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The National Hydrogen Strategy

The publication of the National Hydrogen Strategy (the Strategy) is a considerable step in the development of a green hydrogen industry in Ireland and Ireland’s decarbonisation journey. This long-awaited publication has been well received in the sector, with many stakeholders describing it as a key step in the right direction and broader than anticipated.

Key points

The key points in the Strategy include:

Clear objectives

The Strategy contains a list of 21 specific deliverables, to be actioned from now to 2030. These include commitments to:

  • Establish an early hydrogen innovation fund to provide co-funding supports for hydrogen projects
  • Adopt EU standards for renewable and low carbon hydrogen and develop a national certification scheme to provide clarity to end users as to the origin and sustainability of their hydrogen
  • Review the existing licensing and regulatory regimes relevant to the storage of hydrogen
  • Work to prove the technical capabilities of the gas network to transport hydrogen through the network, and
  • Establish a working group with the relevant regulators, government, and industry representatives to develop a safety roadmap to delivering the necessary safety frameworks and regulatory regimes across the entire hydrogen value chain

Production of hydrogen

In the shorter term, surplus renewables will be utilised for grid-connected electrolysis to produce green hydrogen. As grid electrolysis raises questions regarding the true renewable nature of hydrogen produced, the Strategy also sets out the criteria under which grid electrolysis can be deemed to be renewable. The Strategy also confirms that an initial target of 2GW of offshore wind dedicated to the production of renewable hydrogen has been agreed and is targeted to be in development from 2030.

Routes to market

The Strategy stresses the importance of ensuring that we are focusing where we should be when it comes to routes to market for renewable hydrogen, noting that electrification remains a better option for decarbonising certain industries. Heavy duty transport is expected to be the main user of hydrogen in the short term, with this expanding to maritime and aviation use in the longer term. Hydrogen is not expected to play a role in commercial and residential space heating or in the passenger car fleet.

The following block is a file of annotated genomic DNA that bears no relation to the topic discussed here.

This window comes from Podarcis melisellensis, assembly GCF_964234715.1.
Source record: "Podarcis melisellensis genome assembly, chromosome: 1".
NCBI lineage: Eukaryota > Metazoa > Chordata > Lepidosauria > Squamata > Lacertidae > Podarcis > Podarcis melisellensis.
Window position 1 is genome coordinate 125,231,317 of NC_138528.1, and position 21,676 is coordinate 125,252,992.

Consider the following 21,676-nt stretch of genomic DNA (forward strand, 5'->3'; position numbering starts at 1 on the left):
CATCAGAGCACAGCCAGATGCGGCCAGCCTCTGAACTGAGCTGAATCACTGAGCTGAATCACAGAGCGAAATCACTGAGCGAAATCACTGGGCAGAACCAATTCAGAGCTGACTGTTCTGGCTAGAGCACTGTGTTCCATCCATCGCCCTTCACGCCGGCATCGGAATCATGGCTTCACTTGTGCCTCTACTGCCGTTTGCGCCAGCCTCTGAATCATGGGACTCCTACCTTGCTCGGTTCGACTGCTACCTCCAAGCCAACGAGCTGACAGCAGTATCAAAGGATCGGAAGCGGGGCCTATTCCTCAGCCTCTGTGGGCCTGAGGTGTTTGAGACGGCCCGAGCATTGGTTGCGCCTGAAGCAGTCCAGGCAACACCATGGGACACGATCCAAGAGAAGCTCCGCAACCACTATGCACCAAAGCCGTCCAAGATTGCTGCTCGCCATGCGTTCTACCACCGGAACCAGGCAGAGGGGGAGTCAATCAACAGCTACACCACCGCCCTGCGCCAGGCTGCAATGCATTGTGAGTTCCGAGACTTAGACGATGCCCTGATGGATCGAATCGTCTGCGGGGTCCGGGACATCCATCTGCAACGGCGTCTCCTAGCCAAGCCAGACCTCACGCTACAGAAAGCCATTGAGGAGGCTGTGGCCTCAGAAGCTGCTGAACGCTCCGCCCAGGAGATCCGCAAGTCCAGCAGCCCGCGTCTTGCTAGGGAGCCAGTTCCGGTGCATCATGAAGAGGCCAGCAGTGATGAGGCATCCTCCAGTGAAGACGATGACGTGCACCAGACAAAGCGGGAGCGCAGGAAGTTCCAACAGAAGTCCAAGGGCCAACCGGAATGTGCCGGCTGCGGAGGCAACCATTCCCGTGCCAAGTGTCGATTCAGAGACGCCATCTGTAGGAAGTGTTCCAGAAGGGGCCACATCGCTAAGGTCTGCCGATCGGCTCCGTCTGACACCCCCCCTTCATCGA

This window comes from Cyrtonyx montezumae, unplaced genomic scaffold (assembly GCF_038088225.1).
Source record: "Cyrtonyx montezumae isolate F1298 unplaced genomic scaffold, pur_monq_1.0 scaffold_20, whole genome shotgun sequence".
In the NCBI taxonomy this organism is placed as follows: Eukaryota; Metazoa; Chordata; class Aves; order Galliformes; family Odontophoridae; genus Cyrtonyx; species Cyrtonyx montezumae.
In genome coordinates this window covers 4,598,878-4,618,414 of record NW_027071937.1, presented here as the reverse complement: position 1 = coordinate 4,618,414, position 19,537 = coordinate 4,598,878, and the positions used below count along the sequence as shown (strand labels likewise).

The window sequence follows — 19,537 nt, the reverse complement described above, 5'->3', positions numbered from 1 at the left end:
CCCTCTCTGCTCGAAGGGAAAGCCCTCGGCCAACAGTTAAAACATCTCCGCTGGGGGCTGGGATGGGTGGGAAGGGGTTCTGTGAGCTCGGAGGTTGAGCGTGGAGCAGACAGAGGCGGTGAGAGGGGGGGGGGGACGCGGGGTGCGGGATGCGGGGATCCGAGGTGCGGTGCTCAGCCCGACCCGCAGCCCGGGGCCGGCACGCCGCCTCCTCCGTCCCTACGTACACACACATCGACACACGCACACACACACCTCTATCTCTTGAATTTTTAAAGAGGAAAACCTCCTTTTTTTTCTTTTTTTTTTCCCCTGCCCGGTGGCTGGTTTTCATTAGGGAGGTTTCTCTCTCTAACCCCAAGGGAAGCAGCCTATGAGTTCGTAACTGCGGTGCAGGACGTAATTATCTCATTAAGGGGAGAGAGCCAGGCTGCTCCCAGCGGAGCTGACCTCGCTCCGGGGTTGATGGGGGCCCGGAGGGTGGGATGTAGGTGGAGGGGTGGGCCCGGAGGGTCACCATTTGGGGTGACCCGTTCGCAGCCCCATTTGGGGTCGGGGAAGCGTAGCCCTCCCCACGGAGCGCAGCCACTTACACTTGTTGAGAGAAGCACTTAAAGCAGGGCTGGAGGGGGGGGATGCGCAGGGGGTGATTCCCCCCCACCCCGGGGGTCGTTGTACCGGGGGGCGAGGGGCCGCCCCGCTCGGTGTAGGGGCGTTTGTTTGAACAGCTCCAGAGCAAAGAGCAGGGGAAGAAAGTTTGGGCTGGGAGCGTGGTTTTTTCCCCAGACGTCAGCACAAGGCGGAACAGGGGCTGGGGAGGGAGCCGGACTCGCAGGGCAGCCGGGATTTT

Transportation and storage

Compressed tankering solutions are expected to be the primary method for initial hydrogen transportation and storage in the short term. As hydrogen production and the hydrogen sector increases, it is anticipated that hydrogen pipelines will become the prevailing means of transportation. The deployment of hydrogen infrastructure is initially planned in regional clusters where production, high-priority demand and large-scale storage facilities are located together. In terms of blending into the current gas network, research carried out to date has shown promising results in terms of the technical capability of the gas network to transport hydrogen blends up to 100%. Interestingly, the Strategy specifically notes that it does not see blending through the existing gas network as a high priority end-use for renewable hydrogen, explaining that while blending may offer an initial demand sink in the short term, it can only be supported if it can prove to be a transitional step to the development of pure hydrogen transportation and end uses.

What’s next?

In recent years, Ireland has made strides to position itself as a future leader in green hydrogen development, with semi-state bodies spending time and money in considering how renewable hydrogen can be sustainably developed, transported and used in Ireland. In addition, stakeholders have emphasised Ireland’s abundance of wind energy and high levels of curtailment of electricity generation, which make it an ideal location for green hydrogen generation. The publication of the Strategy has increased this momentum, showing interested parties that there is a real opportunity in Ireland for renewable hydrogen production and the possibility in the long term for dedicated renewable capacity.

In terms of next steps, a detailed proposal by the Government on financial support and subsidy plans would be welcomed by all stakeholders, both as an incentive to develop and invest in projects in Ireland and as a measure to increase the financeability of hydrogen projects. Finally and as acknowledged in the Strategy, there are several gaps in terms of regulations, licensing and permitting across the entire hydrogen chain which need to be considered. This will not be resolved quickly given the extent of the work required. However, the publication of the Strategy is a welcome and critical step forward for the renewables industry in Ireland and Ireland’s decarbonisation journey generally.

We have advised on a number of early-stage hydrogen developments. If you would like to discuss any of the above or the renewable energy environment in Ireland more generally, please reach out to any member of our Energy team.

The content of this article is provided for information purposes only and does not constitute legal or other advice

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